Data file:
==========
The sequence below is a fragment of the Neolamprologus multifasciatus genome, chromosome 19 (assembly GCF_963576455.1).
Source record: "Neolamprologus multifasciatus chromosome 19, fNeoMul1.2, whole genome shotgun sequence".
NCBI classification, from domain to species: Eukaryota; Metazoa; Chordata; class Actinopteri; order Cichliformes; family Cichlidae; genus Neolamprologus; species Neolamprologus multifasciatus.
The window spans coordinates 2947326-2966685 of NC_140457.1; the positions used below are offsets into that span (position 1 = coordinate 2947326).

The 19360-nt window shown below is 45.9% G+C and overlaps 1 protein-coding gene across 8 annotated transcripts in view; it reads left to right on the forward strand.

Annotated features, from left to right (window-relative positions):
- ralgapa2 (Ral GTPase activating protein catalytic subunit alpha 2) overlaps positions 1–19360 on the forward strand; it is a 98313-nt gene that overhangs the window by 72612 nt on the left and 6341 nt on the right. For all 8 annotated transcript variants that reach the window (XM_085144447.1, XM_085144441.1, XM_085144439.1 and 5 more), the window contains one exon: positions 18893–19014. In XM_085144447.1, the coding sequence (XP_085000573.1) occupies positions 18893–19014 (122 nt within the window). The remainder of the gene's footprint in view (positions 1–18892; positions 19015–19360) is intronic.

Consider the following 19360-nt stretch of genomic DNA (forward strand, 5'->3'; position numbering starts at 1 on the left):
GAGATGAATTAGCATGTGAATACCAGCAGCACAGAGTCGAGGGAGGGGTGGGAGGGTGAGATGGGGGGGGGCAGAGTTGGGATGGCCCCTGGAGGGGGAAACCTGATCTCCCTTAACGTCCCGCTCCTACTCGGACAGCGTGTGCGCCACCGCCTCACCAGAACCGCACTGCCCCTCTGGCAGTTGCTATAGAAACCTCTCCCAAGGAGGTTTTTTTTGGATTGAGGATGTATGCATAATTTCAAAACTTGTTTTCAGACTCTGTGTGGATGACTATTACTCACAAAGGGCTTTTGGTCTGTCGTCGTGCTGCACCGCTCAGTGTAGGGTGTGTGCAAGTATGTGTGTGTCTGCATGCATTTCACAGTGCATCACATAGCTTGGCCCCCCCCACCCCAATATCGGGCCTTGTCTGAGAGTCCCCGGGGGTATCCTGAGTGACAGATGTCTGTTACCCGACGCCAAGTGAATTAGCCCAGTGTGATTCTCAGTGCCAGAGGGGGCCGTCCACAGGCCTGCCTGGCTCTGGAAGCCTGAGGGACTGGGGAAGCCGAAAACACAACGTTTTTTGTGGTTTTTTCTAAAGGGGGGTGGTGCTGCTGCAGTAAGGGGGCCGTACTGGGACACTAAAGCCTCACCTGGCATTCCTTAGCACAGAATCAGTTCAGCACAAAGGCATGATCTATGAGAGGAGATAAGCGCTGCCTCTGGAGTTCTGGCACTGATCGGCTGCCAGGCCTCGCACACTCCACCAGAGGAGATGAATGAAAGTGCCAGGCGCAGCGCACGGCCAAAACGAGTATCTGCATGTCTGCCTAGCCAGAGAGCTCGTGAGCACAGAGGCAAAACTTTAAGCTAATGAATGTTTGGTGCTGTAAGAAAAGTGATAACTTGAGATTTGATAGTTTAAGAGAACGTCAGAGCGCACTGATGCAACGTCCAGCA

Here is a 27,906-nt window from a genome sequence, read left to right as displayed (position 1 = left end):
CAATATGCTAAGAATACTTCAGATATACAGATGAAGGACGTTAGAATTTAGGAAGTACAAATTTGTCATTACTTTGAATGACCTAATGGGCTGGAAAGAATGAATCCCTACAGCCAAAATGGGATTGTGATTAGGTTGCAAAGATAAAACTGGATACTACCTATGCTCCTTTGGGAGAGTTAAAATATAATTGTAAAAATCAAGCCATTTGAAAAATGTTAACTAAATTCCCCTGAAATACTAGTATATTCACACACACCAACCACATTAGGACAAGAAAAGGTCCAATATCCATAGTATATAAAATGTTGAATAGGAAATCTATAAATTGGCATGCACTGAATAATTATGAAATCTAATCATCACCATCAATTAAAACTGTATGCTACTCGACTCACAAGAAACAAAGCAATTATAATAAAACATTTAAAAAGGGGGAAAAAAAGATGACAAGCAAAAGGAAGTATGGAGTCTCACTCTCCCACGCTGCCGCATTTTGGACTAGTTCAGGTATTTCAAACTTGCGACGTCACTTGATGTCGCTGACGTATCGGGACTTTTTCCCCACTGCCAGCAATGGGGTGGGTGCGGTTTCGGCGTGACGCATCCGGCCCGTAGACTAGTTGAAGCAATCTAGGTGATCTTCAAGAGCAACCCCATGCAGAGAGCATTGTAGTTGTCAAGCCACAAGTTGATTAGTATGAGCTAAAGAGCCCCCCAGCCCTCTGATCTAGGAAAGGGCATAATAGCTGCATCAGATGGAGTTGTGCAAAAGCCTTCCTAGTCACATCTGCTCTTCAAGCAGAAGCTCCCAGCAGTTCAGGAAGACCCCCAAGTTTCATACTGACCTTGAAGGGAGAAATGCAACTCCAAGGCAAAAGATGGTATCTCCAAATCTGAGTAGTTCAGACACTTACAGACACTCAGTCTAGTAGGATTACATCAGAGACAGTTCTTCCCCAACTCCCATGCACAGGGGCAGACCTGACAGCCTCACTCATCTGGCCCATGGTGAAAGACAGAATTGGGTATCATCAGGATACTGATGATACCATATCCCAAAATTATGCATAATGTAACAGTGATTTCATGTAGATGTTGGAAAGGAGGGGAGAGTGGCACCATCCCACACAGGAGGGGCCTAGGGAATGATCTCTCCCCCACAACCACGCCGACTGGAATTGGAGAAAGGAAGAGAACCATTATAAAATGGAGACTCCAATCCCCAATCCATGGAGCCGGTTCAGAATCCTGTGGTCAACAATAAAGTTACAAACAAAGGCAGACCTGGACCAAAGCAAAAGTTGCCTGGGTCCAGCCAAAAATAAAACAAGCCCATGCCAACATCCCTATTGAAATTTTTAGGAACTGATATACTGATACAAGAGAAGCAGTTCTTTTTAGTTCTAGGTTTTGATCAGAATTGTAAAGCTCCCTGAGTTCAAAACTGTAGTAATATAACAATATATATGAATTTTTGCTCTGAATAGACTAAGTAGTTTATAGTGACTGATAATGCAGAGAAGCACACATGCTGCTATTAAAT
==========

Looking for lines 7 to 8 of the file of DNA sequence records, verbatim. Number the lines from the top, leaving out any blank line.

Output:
- ralgapa2 (Ral GTPase activating protein catalytic subunit alpha 2) overlaps positions 1–19360 on the forward strand; it is a 98313-nt gene that overhangs the window by 72612 nt on the left and 6341 nt on the right. For all 8 annotated transcript variants that reach the window (XM_085144447.1, XM_085144441.1, XM_085144439.1 and 5 more), the window contains one exon: positions 18893–19014. In XM_085144447.1, the coding sequence (XP_085000573.1) occupies positions 18893–19014 (122 nt within the window). The remainder of the gene's footprint in view (positions 1–18892; positions 19015–19360) is intronic.

Consider the following 19360-nt stretch of genomic DNA (forward strand, 5'->3'; position numbering starts at 1 on the left):